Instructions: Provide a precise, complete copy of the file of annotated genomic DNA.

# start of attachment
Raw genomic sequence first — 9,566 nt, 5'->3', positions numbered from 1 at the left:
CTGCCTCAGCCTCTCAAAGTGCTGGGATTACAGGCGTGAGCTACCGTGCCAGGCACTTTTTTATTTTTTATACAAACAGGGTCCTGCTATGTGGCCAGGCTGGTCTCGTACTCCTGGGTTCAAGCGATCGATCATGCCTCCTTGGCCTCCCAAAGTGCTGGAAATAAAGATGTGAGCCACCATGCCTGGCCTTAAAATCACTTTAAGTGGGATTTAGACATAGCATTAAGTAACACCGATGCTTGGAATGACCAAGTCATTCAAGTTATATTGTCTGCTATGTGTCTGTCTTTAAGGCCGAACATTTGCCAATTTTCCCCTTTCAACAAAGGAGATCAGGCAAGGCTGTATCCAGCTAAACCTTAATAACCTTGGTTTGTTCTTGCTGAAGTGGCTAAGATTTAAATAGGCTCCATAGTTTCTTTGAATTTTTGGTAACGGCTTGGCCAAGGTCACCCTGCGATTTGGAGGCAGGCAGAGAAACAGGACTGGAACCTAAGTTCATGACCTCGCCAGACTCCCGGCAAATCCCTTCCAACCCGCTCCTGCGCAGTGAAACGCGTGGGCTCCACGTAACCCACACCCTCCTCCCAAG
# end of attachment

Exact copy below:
Raw genomic sequence first — 9,566 nt, 5'->3', positions numbered from 1 at the left:
CTGCCTCAGCCTCTCAAAGTGCTGGGATTACAGGCGTGAGCTACCGTGCCAGGCACTTTTTTATTTTTTATACAAACAGGGTCCTGCTATGTGGCCAGGCTGGTCTCGTACTCCTGGGTTCAAGCGATCGATCATGCCTCCTTGGCCTCCCAAAGTGCTGGAAATAAAGATGTGAGCCACCATGCCTGGCCTTAAAATCACTTTAAGTGGGATTTAGACATAGCATTAAGTAACACCGATGCTTGGAATGACCAAGTCATTCAAGTTATATTGTCTGCTATGTGTCTGTCTTTAAGGCCGAACATTTGCCAATTTTCCCCTTTCAACAAAGGAGATCAGGCAAGGCTGTATCCAGCTAAACCTTAATAACCTTGGTTTGTTCTTGCTGAAGTGGCTAAGATTTAAATAGGCTCCATAGTTTCTTTGAATTTTTGGTAACGGCTTGGCCAAGGTCACCCTGCGATTTGGAGGCAGGCAGAGAAACAGGACTGGAACCTAAGTTCATGACCTCGCCAGACTCCCGGCAAATCCCTTCCAACCCGCTCCTGCGCAGTGAAACGCGTGGGCTCCACGTAACCCACACCCTCCTCCCAAG